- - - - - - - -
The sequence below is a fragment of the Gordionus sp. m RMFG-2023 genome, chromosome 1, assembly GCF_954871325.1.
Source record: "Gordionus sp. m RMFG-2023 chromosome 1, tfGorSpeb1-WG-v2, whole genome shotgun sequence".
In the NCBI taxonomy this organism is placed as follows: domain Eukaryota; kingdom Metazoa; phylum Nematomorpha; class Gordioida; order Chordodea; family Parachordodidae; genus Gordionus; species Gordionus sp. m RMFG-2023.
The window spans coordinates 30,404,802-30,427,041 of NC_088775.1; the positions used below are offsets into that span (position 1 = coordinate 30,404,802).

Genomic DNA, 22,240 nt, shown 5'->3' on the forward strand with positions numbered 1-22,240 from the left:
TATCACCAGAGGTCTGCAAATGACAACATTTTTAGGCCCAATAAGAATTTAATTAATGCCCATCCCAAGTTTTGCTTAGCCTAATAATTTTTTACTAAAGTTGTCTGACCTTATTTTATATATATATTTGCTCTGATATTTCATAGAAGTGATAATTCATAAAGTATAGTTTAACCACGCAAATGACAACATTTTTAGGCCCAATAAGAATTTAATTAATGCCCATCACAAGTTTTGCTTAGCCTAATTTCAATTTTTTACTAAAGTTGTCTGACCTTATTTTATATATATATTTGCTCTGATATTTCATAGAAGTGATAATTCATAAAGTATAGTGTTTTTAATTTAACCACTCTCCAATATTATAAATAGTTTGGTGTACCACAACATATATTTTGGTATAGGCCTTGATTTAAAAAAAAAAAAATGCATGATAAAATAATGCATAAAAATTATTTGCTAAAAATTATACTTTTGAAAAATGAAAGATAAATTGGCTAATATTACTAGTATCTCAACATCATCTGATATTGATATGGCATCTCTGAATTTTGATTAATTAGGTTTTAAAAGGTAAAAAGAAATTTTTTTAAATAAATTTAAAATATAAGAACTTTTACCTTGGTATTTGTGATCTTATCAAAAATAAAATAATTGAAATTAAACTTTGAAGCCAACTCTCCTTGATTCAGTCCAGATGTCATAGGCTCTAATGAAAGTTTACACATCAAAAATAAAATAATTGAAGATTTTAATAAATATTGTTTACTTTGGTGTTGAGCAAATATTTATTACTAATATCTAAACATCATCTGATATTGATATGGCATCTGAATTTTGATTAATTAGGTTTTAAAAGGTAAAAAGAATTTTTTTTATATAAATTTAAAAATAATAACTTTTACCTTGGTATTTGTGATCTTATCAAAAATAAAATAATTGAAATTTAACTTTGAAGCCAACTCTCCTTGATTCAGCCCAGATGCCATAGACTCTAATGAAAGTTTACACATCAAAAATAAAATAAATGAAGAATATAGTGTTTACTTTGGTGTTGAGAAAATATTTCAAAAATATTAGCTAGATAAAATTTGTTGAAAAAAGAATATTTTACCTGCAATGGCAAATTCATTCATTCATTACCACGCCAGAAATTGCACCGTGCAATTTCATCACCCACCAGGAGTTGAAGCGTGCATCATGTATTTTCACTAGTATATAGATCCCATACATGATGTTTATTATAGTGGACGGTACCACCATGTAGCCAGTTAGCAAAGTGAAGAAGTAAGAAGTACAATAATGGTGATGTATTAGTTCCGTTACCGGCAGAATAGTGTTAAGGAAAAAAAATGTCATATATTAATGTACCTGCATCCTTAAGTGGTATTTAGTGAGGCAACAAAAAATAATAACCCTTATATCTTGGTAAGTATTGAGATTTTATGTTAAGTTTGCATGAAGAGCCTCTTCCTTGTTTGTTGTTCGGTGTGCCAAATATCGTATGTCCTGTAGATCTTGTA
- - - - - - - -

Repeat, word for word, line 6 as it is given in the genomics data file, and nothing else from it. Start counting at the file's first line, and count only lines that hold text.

TATCACCAGAGGTCTGCAAATGACAACATTTTTAGGCCCAATAAGAATTTAATTAATGCCCATCCCAAGTTTTGCTTAGCCTAATAATTTTTTACTAAAGTTGTCTGACCTTATTTTATATATATATTTGCTCTGATATTTCATAGAAGTGATAATTCATAAAGTATAGTTTAACCACGCAAATGACAACATTTTTAGGCCCAATAAGAATTTAATTAATGCCCATCACAAGTTTTGCTTAGCCTAATTTCAATTTTTTACTAAAGTTGTCTGACCTTATTTTATATATATATTTGCTCTGATATTTCATAGAAGTGATAATTCATAAAGTATAGTGTTTTTAATTTAACCACTCTCCAATATTATAAATAGTTTGGTGTACCACAACATATATTTTGGTATAGGCCTTGATTTAAAAAAAAAAAAATGCATGATAAAATAATGCATAAAAATTATTTGCTAAAAATTATACTTTTGAAAAATGAAAGATAAATTGGCTAATATTACTAGTATCTCAACATCATCTGATATTGATATGGCATCTCTGAATTTTGATTAATTAGGTTTTAAAAGGTAAAAAGAAATTTTTTTAAATAAATTTAAAATATAAGAACTTTTACCTTGGTATTTGTGATCTTATCAAAAATAAAATAATTGAAATTAAACTTTGAAGCCAACTCTCCTTGATTCAGTCCAGATGTCATAGGCTCTAATGAAAGTTTACACATCAAAAATAAAATAATTGAAGATTTTAATAAATATTGTTTACTTTGGTGTTGAGCAAATATTTATTACTAATATCTAAACATCATCTGATATTGATATGGCATCTGAATTTTGATTAATTAGGTTTTAAAAGGTAAAAAGAATTTTTTTTATATAAATTTAAAAATAATAACTTTTACCTTGGTATTTGTGATCTTATCAAAAATAAAATAATTGAAATTTAACTTTGAAGCCAACTCTCCTTGATTCAGCCCAGATGCCATAGACTCTAATGAAAGTTTACACATCAAAAATAAAATAAATGAAGAATATAGTGTTTACTTTGGTGTTGAGAAAATATTTCAAAAATATTAGCTAGATAAAATTTGTTGAAAAAAGAATATTTTACCTGCAATGGCAAATTCATTCATTCATTACCACGCCAGAAATTGCACCGTGCAATTTCATCACCCACCAGGAGTTGAAGCGTGCATCATGTATTTTCACTAGTATATAGATCCCATACATGATGTTTATTATAGTGGACGGTACCACCATGTAGCCAGTTAGCAAAGTGAAGAAGTAAGAAGTACAATAATGGTGATGTATTAGTTCCGTTACCGGCAGAATAGTGTTAAGGAAAAAAAATGTCATATATTAATGTACCTGCATCCTTAAGTGGTATTTAGTGAGGCAACAAAAAATAATAACCCTTATATCTTGGTAAGTATTGAGATTTTATGTTAAGTTTGCATGAAGAGCCTCTTCCTTGTTTGTTGTTCGGTGTGCCAAATATCGTATGTCCTGTAGATCTTGTA